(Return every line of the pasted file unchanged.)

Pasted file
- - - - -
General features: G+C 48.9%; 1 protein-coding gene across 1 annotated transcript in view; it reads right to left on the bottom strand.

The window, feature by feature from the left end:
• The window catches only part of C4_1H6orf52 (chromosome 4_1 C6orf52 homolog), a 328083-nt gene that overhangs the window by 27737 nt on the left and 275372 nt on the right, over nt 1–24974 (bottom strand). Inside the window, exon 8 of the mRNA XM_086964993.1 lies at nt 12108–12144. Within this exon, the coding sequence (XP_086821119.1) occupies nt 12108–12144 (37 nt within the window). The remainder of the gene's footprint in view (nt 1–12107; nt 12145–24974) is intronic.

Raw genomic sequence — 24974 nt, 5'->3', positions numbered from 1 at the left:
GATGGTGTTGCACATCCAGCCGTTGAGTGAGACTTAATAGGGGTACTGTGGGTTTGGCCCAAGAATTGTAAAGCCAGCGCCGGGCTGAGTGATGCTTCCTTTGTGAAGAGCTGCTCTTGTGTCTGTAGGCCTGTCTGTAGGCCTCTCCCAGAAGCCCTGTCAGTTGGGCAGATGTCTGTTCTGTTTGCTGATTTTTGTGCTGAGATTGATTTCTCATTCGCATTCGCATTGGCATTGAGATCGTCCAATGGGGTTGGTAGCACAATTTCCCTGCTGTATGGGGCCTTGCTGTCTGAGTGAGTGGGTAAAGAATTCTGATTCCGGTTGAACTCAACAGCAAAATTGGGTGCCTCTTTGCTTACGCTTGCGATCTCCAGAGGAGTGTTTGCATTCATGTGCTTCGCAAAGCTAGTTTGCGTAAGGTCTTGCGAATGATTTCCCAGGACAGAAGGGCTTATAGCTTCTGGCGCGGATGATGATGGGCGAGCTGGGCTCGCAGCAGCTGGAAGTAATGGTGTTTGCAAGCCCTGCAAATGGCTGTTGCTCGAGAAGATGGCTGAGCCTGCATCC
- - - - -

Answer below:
General features: G+C 48.9%; 1 protein-coding gene across 1 annotated transcript in view; it reads right to left on the bottom strand.

The window, feature by feature from the left end:
• The window catches only part of C4_1H6orf52 (chromosome 4_1 C6orf52 homolog), a 328083-nt gene that overhangs the window by 27737 nt on the left and 275372 nt on the right, over nt 1–24974 (bottom strand). Inside the window, exon 8 of the mRNA XM_086964993.1 lies at nt 12108–12144. Within this exon, the coding sequence (XP_086821119.1) occupies nt 12108–12144 (37 nt within the window). The remainder of the gene's footprint in view (nt 1–12107; nt 12145–24974) is intronic.

Raw genomic sequence — 24974 nt, 5'->3', positions numbered from 1 at the left:
GATGGTGTTGCACATCCAGCCGTTGAGTGAGACTTAATAGGGGTACTGTGGGTTTGGCCCAAGAATTGTAAAGCCAGCGCCGGGCTGAGTGATGCTTCCTTTGTGAAGAGCTGCTCTTGTGTCTGTAGGCCTGTCTGTAGGCCTCTCCCAGAAGCCCTGTCAGTTGGGCAGATGTCTGTTCTGTTTGCTGATTTTTGTGCTGAGATTGATTTCTCATTCGCATTCGCATTGGCATTGAGATCGTCCAATGGGGTTGGTAGCACAATTTCCCTGCTGTATGGGGCCTTGCTGTCTGAGTGAGTGGGTAAAGAATTCTGATTCCGGTTGAACTCAACAGCAAAATTGGGTGCCTCTTTGCTTACGCTTGCGATCTCCAGAGGAGTGTTTGCATTCATGTGCTTCGCAAAGCTAGTTTGCGTAAGGTCTTGCGAATGATTTCCCAGGACAGAAGGGCTTATAGCTTCTGGCGCGGATGATGATGGGCGAGCTGGGCTCGCAGCAGCTGGAAGTAATGGTGTTTGCAAGCCCTGCAAATGGCTGTTGCTCGAGAAGATGGCTGAGCCTGCATCC